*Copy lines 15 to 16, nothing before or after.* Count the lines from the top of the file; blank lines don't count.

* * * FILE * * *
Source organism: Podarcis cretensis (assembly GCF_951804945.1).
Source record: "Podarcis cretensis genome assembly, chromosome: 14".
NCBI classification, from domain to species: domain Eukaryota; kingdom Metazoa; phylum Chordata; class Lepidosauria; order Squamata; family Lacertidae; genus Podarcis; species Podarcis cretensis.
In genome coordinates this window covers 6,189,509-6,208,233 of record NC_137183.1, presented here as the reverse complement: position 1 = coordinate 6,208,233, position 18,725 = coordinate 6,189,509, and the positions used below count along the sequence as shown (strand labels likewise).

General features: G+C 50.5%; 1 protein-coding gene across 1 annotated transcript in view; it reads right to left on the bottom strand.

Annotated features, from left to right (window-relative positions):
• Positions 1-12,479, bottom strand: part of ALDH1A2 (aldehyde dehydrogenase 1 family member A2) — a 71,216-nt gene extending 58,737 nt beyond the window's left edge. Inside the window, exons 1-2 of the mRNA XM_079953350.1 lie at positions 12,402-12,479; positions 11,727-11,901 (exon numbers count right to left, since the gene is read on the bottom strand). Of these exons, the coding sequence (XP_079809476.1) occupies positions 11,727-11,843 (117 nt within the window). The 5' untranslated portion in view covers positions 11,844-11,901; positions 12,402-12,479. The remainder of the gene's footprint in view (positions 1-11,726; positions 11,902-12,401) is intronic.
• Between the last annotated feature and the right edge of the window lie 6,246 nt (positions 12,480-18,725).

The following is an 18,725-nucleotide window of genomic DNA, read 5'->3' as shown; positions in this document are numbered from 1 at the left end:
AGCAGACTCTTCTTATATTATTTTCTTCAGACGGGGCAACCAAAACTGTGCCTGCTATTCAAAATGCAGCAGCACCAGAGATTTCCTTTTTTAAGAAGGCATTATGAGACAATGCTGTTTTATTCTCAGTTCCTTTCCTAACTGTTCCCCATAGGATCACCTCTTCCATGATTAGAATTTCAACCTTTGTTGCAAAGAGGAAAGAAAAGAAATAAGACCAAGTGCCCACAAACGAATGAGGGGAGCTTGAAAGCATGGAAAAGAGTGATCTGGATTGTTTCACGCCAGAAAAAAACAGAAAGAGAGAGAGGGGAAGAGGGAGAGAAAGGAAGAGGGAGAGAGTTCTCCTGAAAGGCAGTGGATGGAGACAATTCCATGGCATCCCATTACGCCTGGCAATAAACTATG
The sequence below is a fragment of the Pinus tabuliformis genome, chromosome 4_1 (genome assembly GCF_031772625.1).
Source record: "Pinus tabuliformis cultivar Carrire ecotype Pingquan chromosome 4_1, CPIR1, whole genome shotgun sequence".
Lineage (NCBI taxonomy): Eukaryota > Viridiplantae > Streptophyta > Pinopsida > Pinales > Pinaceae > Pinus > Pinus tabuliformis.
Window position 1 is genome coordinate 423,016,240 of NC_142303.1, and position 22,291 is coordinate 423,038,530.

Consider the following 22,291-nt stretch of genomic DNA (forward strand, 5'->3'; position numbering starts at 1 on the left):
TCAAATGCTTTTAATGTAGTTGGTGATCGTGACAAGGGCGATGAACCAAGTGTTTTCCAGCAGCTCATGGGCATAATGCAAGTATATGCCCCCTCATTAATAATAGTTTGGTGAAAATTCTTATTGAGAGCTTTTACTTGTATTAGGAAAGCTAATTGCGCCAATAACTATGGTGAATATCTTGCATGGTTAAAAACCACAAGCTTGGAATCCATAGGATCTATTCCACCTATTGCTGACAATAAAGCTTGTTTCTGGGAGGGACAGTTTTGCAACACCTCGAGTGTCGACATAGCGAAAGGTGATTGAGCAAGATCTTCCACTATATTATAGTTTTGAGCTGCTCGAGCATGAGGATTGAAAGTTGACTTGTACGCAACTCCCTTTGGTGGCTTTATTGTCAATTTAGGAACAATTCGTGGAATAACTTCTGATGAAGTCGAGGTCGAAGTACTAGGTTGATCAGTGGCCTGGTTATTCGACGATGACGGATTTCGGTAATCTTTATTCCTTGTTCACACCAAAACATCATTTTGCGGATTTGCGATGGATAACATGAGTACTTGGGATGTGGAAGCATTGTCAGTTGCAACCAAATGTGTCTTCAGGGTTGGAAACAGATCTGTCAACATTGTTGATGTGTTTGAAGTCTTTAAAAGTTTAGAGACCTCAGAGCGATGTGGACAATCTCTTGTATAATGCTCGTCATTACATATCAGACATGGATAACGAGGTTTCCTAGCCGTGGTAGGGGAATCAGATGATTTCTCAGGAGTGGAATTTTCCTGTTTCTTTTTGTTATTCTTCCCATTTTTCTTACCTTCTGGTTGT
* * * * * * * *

Consider the following 22,291-nt stretch of genomic DNA (forward strand, 5'->3'; position numbering starts at 1 on the left):
TCAAATGCTTTTAATGTAGTTGGTGATCGTGACAAGGGCGATGAACCAAGTGTTTTCCAGCAGCTCATGGGCATAATGCAAGTATATGCCCCCTCATTAATAATAGTTTGGTGAAAATTCTTATTGAGAGCTTTTACTTGTATTAGGAAAGCTAATTGCGCCAATAACTATGGTGAATATCTTGCATGGTTAAAAACCACAAGCTTGGAATCCATAGGATCTATTCCACCTATTGCTGACAATAAAGCTTGTTTCTGGGAGGGACAGTTTTGCAACACCTCGAGTGTCGACATAGCGAAAGGTGATTGAGCAAGATCTTCCACTATATTATAGTTTTGAGCTGCTCGAGCATGAGGATTGAAAGTTGACTTGTACGCAACTCCCTTTGGTGGCTTTATTGTCAATTTAGGAACAATTCGTGGAATAACTTCTGATGAAGTCGAGGTCGAAGTACTAGGTTGATCAGTGGCCTGGTTATTCGACGATGACGGATTTCGGTAATCTTTATTCCTTGTTCACACCAAAACATCATTTTGCGGATTTGCGATGGATAACATGAGTACTTGGGATGTGGAAGCATTGTCAGTTGCAACCAAATGTGTCTTCAGGGTTGGAAACAGATCTGTCAACATTGTTGATGTGTTTGAAGTCTTTAAAAGTTTAGAGACCTCAGAGCGATGTGGACAATCTCTTGTATAATGCTCGTCATTACATATCAGACATGGATAACGAGGTTTCCTAGCCGTGGTAGGGGAATCAGATGATTTCTCAGGAGTGGAATTTTCCTGTTTCTTTTTGTTATTCTTCCCATTTTTCTTACCTTCTGGTTGT